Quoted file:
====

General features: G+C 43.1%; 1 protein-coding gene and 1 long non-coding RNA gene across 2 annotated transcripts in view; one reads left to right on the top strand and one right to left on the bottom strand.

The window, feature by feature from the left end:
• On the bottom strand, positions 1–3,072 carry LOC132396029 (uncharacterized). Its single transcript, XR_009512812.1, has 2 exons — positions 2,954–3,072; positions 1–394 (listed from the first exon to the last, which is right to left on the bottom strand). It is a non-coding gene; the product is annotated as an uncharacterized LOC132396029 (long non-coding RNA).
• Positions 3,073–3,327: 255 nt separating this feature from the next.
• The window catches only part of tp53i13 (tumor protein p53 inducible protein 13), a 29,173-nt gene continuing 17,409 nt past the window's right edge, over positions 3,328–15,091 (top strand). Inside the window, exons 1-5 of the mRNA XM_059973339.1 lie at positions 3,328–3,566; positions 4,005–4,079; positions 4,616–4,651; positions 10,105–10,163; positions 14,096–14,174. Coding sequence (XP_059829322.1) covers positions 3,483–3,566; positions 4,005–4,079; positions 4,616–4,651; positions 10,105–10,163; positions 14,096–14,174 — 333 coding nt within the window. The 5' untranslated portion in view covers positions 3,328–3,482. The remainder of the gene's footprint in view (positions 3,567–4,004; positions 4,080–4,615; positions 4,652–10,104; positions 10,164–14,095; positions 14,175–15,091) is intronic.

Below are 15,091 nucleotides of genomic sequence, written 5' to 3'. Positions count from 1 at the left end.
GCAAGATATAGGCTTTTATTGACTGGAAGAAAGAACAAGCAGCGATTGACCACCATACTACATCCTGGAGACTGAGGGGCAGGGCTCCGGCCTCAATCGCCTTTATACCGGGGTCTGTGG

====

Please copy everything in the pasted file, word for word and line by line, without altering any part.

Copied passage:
General features: G+C 43.1%; 1 protein-coding gene and 1 long non-coding RNA gene across 2 annotated transcripts in view; one reads left to right on the top strand and one right to left on the bottom strand.

The window, feature by feature from the left end:
• On the bottom strand, positions 1–3,072 carry LOC132396029 (uncharacterized). Its single transcript, XR_009512812.1, has 2 exons — positions 2,954–3,072; positions 1–394 (listed from the first exon to the last, which is right to left on the bottom strand). It is a non-coding gene; the product is annotated as an uncharacterized LOC132396029 (long non-coding RNA).
• Positions 3,073–3,327: 255 nt separating this feature from the next.
• The window catches only part of tp53i13 (tumor protein p53 inducible protein 13), a 29,173-nt gene continuing 17,409 nt past the window's right edge, over positions 3,328–15,091 (top strand). Inside the window, exons 1-5 of the mRNA XM_059973339.1 lie at positions 3,328–3,566; positions 4,005–4,079; positions 4,616–4,651; positions 10,105–10,163; positions 14,096–14,174. Coding sequence (XP_059829322.1) covers positions 3,483–3,566; positions 4,005–4,079; positions 4,616–4,651; positions 10,105–10,163; positions 14,096–14,174 — 333 coding nt within the window. The 5' untranslated portion in view covers positions 3,328–3,482. The remainder of the gene's footprint in view (positions 3,567–4,004; positions 4,080–4,615; positions 4,652–10,104; positions 10,164–14,095; positions 14,175–15,091) is intronic.

Below are 15,091 nucleotides of genomic sequence, written 5' to 3'. Positions count from 1 at the left end.
GCAAGATATAGGCTTTTATTGACTGGAAGAAAGAACAAGCAGCGATTGACCACCATACTACATCCTGGAGACTGAGGGGCAGGGCTCCGGCCTCAATCGCCTTTATACCGGGGTCTGTGG